Four Levels of Communication between Condominium Management and Owners

July 2014

Responsibility for the frequency, type, volume and tone of communication resides with the Condo Board.

Required Communication

Certain communications are mandated by the Condo Act. That is, information pertaining to the Annual General Meeting and elections to the Board of Directors. If this is the only communication provided to condo owners and residents, problems or conflict are more likely to crop up. Mandated meetings, such as the Annual General Meeting, are more likely to be colourful affairs where grievances are presented and debated, and frustrations overflow.


Most communications likely relate to daily operations and service repairs. This may include garage or window cleaning, fire alarm testing, temporary water shut off,
elevator issues and routine building maintenance.


Educational communication is where good condominium management and boards stand out. These communications are not required but can be important in maintaining property value, minimizing legal risk and keeping condo fees low. Informing residents of security issues, what to place in the trash chute or recycling bins, maintaining proper insurance and in-unit maintenance concerns – for which the resident or owner is generally responsible – all help keep condo fees down. Informing residents what it costs to repair a damaged elevator or the fee for a false fire alarm help make residents aware of how their money is spent. It also helps to prevent abuses of the infrastructure. These communications are consistent with overall fiscal responsibility.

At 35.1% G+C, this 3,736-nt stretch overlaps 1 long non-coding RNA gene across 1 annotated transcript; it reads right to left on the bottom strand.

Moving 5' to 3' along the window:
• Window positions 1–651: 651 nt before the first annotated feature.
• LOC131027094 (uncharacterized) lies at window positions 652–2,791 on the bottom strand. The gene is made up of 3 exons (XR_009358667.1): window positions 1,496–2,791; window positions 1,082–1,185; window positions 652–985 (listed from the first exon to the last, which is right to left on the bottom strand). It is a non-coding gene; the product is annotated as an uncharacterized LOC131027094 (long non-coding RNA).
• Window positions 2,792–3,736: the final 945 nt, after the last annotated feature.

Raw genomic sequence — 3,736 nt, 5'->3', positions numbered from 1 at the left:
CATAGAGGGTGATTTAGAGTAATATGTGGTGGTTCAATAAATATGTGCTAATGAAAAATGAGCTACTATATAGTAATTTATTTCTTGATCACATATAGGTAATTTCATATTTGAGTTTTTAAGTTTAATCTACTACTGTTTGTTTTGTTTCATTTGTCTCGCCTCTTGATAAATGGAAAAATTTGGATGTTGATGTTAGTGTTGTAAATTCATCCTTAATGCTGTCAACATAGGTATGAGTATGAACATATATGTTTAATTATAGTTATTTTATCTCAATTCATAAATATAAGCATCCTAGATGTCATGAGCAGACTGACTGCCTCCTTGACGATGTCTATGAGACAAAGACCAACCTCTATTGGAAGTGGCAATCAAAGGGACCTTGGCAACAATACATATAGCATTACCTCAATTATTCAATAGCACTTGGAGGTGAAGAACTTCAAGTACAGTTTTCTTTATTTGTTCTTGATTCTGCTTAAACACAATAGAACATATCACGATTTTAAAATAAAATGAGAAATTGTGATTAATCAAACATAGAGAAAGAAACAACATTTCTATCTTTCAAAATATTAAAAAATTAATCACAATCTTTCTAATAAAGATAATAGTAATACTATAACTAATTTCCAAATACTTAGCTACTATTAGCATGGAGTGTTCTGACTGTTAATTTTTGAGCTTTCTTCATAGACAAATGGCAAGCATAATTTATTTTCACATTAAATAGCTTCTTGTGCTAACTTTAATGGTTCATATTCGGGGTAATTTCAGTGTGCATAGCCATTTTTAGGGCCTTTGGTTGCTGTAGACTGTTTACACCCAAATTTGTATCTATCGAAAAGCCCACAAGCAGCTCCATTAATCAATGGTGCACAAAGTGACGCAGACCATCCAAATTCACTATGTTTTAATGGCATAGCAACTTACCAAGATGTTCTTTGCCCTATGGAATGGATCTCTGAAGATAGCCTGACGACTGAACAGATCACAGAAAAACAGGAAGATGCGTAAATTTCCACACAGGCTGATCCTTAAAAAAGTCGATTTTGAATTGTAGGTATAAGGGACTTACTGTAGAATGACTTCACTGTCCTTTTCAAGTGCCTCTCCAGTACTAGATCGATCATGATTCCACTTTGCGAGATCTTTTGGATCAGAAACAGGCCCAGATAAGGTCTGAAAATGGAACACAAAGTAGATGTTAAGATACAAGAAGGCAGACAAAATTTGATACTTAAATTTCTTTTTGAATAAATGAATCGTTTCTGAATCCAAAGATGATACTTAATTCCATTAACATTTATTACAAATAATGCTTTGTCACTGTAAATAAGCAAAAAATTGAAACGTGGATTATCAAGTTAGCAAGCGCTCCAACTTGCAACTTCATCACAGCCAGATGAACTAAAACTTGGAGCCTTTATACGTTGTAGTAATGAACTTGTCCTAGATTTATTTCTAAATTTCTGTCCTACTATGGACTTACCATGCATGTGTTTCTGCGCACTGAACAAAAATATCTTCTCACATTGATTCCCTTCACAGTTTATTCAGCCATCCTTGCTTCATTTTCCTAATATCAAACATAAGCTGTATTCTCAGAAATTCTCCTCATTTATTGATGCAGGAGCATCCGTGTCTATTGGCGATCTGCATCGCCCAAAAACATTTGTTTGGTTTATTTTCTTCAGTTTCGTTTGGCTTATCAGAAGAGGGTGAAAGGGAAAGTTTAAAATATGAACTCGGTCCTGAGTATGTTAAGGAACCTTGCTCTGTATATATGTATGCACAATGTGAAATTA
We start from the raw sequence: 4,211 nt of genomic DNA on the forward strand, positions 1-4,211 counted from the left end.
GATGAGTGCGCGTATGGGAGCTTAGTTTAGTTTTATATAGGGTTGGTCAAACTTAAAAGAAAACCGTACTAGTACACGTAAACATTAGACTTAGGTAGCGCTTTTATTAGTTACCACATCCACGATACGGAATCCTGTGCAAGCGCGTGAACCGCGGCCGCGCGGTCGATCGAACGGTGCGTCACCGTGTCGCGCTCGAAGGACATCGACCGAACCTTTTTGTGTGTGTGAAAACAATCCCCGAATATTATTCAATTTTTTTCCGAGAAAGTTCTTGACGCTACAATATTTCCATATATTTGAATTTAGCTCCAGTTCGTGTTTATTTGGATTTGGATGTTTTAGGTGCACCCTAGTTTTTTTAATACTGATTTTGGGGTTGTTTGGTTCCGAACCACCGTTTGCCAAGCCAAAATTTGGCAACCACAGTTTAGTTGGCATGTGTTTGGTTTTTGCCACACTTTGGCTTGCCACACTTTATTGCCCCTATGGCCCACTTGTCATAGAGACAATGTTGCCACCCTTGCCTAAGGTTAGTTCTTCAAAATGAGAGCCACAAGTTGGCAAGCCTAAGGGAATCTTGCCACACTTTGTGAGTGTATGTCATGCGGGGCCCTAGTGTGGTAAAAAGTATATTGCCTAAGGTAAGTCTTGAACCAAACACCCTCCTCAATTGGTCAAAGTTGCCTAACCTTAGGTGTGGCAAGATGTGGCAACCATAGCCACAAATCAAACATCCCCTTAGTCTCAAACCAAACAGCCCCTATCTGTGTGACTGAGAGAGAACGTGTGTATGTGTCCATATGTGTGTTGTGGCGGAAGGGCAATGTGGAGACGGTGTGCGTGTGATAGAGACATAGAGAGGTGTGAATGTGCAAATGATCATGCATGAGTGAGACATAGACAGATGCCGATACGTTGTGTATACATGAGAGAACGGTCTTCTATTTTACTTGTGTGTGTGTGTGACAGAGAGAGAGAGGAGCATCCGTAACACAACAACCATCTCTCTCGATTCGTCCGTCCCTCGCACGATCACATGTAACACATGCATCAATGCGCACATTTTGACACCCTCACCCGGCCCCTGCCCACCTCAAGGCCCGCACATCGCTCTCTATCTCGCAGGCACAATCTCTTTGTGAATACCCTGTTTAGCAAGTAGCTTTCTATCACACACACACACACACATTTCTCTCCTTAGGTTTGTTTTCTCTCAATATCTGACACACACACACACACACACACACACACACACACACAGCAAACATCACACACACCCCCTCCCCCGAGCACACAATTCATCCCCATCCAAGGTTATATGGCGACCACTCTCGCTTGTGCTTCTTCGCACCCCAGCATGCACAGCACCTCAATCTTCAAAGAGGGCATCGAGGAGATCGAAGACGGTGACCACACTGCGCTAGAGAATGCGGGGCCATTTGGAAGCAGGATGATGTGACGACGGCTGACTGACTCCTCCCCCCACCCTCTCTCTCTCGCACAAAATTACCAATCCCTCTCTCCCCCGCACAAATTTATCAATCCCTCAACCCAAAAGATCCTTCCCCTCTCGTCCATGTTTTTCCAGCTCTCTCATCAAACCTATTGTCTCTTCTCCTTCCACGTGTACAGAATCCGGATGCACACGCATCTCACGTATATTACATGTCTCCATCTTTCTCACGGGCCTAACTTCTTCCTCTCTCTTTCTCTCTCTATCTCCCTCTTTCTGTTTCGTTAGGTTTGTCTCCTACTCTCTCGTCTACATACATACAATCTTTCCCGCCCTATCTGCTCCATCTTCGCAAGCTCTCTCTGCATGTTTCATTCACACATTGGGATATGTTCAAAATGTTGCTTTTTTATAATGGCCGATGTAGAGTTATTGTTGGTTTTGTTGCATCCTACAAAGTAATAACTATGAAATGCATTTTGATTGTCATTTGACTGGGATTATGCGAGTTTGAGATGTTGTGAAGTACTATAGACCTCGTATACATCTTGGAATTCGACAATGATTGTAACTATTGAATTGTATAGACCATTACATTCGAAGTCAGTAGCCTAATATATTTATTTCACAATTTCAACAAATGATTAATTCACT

Social communications help instill a sense of community. Events celebrating birthdays or other celebrations, regular or periodic social gatherings – movie night, billiards, card games, etc. – and thanking those who contribute to the upkeep of the building are some useful social communications.